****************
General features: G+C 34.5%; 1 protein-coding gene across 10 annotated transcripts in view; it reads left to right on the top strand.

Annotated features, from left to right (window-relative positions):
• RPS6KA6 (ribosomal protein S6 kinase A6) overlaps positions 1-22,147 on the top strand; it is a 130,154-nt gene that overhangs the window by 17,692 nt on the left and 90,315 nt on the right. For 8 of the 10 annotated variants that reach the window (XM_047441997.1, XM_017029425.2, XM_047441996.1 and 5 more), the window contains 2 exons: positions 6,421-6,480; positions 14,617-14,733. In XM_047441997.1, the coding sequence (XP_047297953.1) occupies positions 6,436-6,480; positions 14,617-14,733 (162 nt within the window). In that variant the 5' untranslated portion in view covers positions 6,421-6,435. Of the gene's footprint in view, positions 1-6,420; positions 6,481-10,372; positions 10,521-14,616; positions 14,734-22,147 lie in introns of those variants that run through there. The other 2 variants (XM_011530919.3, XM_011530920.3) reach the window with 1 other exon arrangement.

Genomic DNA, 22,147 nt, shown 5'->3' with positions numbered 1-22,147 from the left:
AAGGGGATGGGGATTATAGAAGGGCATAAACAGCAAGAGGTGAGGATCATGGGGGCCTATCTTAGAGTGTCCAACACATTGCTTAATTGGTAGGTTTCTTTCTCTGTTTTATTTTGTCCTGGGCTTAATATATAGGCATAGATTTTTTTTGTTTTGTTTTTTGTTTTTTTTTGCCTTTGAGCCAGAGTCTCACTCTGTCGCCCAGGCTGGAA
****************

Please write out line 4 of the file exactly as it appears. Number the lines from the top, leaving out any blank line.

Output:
Genomic DNA, 22,147 nt, shown 5'->3' with positions numbered 1-22,147 from the left: